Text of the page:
Before She Loved Sartre, Simone de Beauvoir Loved Zaza

Before She Loved Sartre, Simone de Beauvoir Loved Zaza

“You don’t meet a little girl who was burned alive every day,” Sylvie muses. From the start, Andrée runs hotter than Sylvie — she is more passionate, more a creature of feeling.

Funny, brilliant, a gifted musician, uncowed by the nuns who teach them, she seems to come from another world, one where the rules of feminine comportment demanded by their milieu do not apply. The two girls vie for first place in class, and Sylvie, the plodder, most often wins, but only because Andrée can’t be bothered to work as hard as she does.

But the freedom that Sylvie initially admires in Andrée — whose coolly elegant mother doesn’t scold her seven children when they overturn furniture at home, or pelt one another with scraps of bread at the dinner table — proves illusory. Andrée is caught in a vise whose grip tightens precipitously later in adolescence, as she approaches marriageable age. “Enter a convent or get married; celibacy is not a vocation,” her mother, descended from a long line of wealthy, militant Catholics, tells Andrée’s sister, who is just a few years older than she is. A pious aunt believes in “love at first sacrament” — the idea that the couple in an arranged marriage fall madly in love at the altar, as soon as they recite their vows.

Sylvie, meanwhile, loses her faith early on and is saved from the obligation to marry when her father, through a series of bad investments, can no longer provide her with a dowry. Instead, she studies in order to earn her living as a teacher, allowing her the independence she craves.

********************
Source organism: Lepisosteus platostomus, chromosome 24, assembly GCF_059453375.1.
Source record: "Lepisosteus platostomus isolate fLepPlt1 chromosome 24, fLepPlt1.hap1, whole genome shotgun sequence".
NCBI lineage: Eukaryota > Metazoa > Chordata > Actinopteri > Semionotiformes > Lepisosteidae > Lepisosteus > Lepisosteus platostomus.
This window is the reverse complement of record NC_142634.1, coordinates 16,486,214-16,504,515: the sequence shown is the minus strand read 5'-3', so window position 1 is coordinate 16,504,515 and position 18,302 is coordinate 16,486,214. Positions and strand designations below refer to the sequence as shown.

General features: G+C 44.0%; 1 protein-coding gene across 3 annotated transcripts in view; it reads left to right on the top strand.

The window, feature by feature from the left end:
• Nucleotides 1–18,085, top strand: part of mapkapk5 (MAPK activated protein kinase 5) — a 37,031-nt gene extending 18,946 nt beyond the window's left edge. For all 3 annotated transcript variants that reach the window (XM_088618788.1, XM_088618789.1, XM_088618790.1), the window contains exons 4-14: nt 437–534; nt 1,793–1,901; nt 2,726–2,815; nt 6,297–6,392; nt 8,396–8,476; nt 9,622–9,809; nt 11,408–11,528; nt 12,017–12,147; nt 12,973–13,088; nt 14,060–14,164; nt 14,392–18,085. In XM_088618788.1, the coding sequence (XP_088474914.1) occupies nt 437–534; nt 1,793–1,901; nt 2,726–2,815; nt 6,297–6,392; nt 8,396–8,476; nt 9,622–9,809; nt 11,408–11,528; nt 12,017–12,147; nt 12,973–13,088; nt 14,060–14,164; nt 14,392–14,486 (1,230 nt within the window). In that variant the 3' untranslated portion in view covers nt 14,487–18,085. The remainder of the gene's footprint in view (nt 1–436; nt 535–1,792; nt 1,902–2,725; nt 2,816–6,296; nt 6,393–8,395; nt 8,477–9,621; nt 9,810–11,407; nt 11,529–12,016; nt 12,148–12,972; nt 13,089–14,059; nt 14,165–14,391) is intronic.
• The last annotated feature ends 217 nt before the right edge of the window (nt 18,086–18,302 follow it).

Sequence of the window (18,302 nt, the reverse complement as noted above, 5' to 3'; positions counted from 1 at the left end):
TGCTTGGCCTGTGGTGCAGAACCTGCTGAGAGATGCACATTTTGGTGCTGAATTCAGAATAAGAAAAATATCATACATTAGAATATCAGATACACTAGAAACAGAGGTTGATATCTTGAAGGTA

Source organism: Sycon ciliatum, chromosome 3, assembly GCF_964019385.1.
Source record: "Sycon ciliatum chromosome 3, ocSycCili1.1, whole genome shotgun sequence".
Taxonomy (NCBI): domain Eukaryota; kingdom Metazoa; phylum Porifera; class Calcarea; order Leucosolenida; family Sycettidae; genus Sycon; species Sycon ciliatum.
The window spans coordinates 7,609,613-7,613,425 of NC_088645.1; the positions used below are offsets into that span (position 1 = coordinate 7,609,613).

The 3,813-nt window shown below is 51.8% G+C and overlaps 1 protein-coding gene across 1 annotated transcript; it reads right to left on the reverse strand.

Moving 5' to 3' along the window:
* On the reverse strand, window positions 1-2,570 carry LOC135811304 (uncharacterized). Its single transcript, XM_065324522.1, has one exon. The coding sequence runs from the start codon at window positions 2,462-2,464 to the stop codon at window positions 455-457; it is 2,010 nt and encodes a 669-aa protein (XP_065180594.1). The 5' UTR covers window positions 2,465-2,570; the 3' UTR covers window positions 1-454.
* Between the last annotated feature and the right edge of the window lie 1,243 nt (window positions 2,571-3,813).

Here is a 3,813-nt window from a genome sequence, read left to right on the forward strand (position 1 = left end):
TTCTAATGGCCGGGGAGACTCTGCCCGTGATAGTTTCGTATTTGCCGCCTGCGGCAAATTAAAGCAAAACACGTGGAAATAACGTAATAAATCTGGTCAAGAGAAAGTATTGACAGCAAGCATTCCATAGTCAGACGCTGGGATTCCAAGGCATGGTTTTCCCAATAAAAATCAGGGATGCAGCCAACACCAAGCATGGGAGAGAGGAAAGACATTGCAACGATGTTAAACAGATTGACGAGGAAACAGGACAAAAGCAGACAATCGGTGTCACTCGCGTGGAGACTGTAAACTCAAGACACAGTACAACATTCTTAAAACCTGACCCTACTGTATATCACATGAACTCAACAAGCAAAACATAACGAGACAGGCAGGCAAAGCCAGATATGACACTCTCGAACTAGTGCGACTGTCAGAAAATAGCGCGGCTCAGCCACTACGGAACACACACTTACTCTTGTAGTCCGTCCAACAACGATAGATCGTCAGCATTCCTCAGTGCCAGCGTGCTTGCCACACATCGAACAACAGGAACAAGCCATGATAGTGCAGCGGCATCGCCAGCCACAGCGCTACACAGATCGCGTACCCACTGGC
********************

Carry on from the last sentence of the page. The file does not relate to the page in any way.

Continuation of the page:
Beauvoir the novelist allows us to feel the suffocating weight of an entire society in the photographs arrayed on a library table in Andrée’s family’s country estate, showing “men with sideburns and old men with beards; Andrée’s ancestors,” or downstairs, in the kitchen’s enormous batterie de cuisine — “countless covered pots, frying pans, casseroles, stewpots, oven dishes, porringers, soup tureens, platters, metal tumblers, strainers, meat cleavers, mills, molds and mortars! What a variety of bowls, cups, glasses, champagne flutes and couples, plates, saucers, gravy boats, jars, jugs, pitchers, carafes!” (It bears noting that Beauvoir, for much of her adult life, lived in hotels and took her meals in restaurants.)

Most disturbing are the ways in which Andrée, who remains fervently devout and unsparingly devoted to her mother, internalizes the destructive impulses of a culture that consumes and constrains her. “Her mother burdened her with chores that she carried out with the zeal of a penitent,” Sylvie notes ruefully.

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